Slow is smooth.  Smooth is fast.

Working in DFIR is akin to competing in a sports event.   There are winners and losers, but no one dies.  Cases may be lost and PII stolen, but no one is physically killed by a malware attack.  Yes, I know pacemakers can be hacked, but malware isn’t killing the DFIR practitioners when they lose to an attacker.

However, we certainly seem to describe the DFIR field as if we are actually fighting physical battles.  We play “ NetWars ”, conduct “ Tactical Analytics ”, run “ Red Team Ops ”, and take software “ Bootcamp ” courses.  I’m waiting to see the urban assault leaders course for DFIR…

Which brings me to two things:

1-Basic DFIR techniques

2-Advanced DFIR techniques

Advanced is simply perfecting the basics .  In tactical training (as in, the real-life military or police tactical training), the basics are hammered in with slow, methodical, and rehearsed practice.  Slow as in slow motion. Slow as in every step, every trigger squeeze, and every breath is a calculated thought process.   A point comes where the “slow” movements and thought processes become “smooth”.   At that point, smooth becomes fast.  You need this concept in DFIR to grow and improve, regardless if you are new to the field or you are a Grandmaster DFIRer.  Advanced only means 'mastering the basics'.  Don't let fancy training titles make you think any differently.

Tip : Use the DFIR artifact database to keep the basics firm in your cranial cavity.  It is easy and commonplace to forget something that is basic if you don’t see or review it enough.  Reviewing something you mastered years ago not only solidifies what you knew anyway, but I promise you will either learn something you didn’t know or remember something you forgot.  Slow is smooth.  Smooth is fast.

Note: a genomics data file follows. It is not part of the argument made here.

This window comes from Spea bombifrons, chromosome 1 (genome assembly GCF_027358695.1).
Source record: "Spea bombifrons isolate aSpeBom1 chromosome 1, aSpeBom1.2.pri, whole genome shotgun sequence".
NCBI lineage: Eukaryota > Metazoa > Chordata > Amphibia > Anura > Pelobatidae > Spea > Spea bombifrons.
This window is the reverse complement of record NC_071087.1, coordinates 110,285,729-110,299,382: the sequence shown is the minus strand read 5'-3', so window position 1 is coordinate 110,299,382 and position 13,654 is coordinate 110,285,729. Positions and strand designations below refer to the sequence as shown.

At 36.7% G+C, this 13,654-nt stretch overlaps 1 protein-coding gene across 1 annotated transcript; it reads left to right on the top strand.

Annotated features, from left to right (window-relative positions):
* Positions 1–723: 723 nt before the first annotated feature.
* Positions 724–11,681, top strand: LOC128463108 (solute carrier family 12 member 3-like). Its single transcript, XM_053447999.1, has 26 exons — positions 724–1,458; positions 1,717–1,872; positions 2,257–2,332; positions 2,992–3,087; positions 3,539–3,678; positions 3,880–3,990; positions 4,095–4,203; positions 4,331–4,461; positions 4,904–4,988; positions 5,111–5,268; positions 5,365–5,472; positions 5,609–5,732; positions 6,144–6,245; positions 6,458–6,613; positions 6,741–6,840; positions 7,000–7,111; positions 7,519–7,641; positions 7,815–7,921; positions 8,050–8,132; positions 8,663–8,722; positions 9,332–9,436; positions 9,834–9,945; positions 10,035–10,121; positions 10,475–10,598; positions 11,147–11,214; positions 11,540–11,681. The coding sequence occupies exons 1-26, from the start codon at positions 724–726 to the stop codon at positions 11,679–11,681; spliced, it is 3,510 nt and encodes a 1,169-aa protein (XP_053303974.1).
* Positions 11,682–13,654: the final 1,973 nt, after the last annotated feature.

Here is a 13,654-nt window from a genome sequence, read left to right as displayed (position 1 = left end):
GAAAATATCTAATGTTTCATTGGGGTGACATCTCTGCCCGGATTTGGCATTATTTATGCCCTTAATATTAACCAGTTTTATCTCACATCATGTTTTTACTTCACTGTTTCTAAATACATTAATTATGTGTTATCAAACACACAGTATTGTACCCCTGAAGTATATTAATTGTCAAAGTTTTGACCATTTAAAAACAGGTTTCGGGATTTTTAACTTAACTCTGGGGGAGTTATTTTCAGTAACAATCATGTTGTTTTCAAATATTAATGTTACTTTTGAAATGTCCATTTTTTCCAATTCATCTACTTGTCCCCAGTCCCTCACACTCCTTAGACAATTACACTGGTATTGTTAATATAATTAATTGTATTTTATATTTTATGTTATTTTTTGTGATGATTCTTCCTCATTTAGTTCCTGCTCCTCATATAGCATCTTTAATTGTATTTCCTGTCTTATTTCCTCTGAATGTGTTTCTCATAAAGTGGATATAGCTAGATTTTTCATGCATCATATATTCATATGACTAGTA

I started the DFIR artifact database  to easily refresh what I know (or should know).  Looking at what has been done before online, I found that other forensic artifact websites either weren’t updated for a year or more, or were not organized in a manner that I found easy to use.  Hopefully, I have made this database easy for anyone to use; but if not, I’m open to suggestions. 

Side note:

Marines are known to be deadly accurate with their rifle.  Want to know their secret?  Before each qualification, they spend a week “snapping in”.  They practice every day all day for a week, in various shooting positions, aiming at a barrel, squeezing the trigger over and over again, and never firing a single round.  They spend an entire week reviewing and mastering the basics before taking the first shot on the range.  They do this every time, regardless of how well they shot the last time.  Regardless of how many years they have been shooting.  They do this in order to become experts in shooting.   Slow is smooth.  Smooth is fast.

You can expect several DFIR artifacts added to the database weekly.  It will take time for me to get the database flush with artifacts, but if you were to review one artifact a day as I add them, by year’s end you should have 40+ hours of reviewing artifacts that will 100% help improve your skills in the work you are doing.  Imagine reviewing an artifact and having just one thing trigger a memory that relates to a case (or incident) you have and you solve it because of what you reviewed.  Time spent refreshing knowledge is time well spent.

Written by :Brett Shavers